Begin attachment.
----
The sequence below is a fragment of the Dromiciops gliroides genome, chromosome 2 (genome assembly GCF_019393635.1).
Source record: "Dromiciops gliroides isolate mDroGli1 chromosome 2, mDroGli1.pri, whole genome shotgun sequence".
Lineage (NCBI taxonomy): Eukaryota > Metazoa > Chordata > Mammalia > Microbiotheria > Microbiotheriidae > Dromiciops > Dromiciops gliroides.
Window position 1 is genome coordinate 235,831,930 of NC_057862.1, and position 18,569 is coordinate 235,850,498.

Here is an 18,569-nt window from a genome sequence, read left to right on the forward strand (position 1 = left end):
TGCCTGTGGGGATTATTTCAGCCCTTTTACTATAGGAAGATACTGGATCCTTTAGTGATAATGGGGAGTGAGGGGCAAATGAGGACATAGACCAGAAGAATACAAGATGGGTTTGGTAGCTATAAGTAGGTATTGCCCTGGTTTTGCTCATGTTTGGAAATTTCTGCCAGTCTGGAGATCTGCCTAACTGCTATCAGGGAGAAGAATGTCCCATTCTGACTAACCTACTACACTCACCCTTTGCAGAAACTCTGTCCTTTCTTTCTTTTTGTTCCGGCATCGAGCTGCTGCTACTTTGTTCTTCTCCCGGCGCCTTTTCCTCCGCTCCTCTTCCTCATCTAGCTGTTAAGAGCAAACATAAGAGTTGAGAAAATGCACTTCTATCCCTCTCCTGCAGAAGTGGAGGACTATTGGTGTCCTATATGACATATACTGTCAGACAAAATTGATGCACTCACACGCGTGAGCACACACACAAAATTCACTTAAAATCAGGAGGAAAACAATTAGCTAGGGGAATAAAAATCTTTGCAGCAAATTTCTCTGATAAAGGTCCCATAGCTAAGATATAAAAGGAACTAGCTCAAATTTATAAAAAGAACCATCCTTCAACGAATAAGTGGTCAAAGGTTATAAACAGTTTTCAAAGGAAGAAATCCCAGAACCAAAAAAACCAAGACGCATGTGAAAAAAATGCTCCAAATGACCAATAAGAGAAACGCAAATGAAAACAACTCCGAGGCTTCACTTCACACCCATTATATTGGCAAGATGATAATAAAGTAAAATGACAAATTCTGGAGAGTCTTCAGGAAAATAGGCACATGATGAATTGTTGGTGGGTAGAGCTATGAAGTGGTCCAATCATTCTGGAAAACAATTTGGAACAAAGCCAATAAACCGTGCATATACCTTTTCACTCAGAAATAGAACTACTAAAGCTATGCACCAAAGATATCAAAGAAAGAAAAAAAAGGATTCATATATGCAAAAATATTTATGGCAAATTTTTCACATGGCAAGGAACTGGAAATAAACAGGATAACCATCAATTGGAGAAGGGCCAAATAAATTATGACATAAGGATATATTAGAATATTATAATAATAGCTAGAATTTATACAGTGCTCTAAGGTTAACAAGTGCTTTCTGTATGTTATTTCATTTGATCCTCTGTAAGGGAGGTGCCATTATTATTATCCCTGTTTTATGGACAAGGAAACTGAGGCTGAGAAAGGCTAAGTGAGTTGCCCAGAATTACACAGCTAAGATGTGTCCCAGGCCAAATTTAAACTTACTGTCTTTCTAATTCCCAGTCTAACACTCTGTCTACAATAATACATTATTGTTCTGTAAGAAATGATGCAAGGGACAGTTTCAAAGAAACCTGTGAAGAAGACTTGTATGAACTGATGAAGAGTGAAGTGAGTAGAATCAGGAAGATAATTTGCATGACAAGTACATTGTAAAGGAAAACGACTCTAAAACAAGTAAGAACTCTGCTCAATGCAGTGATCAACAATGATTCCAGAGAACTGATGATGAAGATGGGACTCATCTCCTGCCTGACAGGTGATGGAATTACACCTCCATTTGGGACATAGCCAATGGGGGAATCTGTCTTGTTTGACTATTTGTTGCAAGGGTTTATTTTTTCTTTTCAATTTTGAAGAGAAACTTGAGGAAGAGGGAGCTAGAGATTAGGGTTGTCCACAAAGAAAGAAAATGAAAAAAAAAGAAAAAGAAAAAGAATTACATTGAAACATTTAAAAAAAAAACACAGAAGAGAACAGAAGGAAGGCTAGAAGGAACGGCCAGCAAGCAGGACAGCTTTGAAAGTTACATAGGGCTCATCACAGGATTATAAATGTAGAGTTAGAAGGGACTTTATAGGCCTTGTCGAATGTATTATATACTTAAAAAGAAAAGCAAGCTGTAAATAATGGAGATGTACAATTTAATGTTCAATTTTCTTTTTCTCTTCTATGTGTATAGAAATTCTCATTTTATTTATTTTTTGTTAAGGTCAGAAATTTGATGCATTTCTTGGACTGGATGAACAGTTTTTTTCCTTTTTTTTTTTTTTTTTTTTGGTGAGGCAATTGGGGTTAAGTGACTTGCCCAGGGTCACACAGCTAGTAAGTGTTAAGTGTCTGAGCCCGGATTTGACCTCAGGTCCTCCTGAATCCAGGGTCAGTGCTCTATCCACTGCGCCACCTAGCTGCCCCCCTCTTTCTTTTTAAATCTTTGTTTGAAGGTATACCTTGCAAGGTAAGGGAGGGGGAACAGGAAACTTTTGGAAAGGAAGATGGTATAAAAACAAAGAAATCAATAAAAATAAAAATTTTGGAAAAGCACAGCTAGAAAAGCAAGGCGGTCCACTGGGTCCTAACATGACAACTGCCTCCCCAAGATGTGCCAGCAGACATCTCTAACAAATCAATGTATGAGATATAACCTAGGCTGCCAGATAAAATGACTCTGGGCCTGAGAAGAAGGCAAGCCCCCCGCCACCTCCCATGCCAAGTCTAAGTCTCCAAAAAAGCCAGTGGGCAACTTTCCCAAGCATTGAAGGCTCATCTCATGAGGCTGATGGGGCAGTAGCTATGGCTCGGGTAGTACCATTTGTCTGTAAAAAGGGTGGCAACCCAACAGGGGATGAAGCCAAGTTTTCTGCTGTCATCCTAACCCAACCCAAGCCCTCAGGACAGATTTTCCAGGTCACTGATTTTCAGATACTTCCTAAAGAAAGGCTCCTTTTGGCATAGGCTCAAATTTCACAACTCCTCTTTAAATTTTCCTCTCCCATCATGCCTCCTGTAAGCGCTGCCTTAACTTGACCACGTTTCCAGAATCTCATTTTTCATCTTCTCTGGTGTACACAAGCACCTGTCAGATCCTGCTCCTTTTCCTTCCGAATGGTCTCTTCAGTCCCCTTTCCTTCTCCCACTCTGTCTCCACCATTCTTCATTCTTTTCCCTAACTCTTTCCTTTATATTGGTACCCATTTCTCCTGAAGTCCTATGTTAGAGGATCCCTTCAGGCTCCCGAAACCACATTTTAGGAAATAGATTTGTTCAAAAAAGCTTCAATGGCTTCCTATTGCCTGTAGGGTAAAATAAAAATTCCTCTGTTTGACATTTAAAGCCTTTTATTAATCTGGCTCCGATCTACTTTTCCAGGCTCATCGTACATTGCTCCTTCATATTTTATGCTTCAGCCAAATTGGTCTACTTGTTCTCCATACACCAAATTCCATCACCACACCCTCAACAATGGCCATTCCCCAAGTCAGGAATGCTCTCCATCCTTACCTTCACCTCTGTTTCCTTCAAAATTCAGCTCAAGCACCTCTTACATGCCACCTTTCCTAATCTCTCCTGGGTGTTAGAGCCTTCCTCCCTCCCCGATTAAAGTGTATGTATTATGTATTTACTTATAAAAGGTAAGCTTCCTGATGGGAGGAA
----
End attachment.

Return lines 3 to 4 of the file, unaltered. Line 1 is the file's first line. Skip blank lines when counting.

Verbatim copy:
Lineage (NCBI taxonomy): Eukaryota > Metazoa > Chordata > Mammalia > Microbiotheria > Microbiotheriidae > Dromiciops > Dromiciops gliroides.
Window position 1 is genome coordinate 235,831,930 of NC_057862.1, and position 18,569 is coordinate 235,850,498.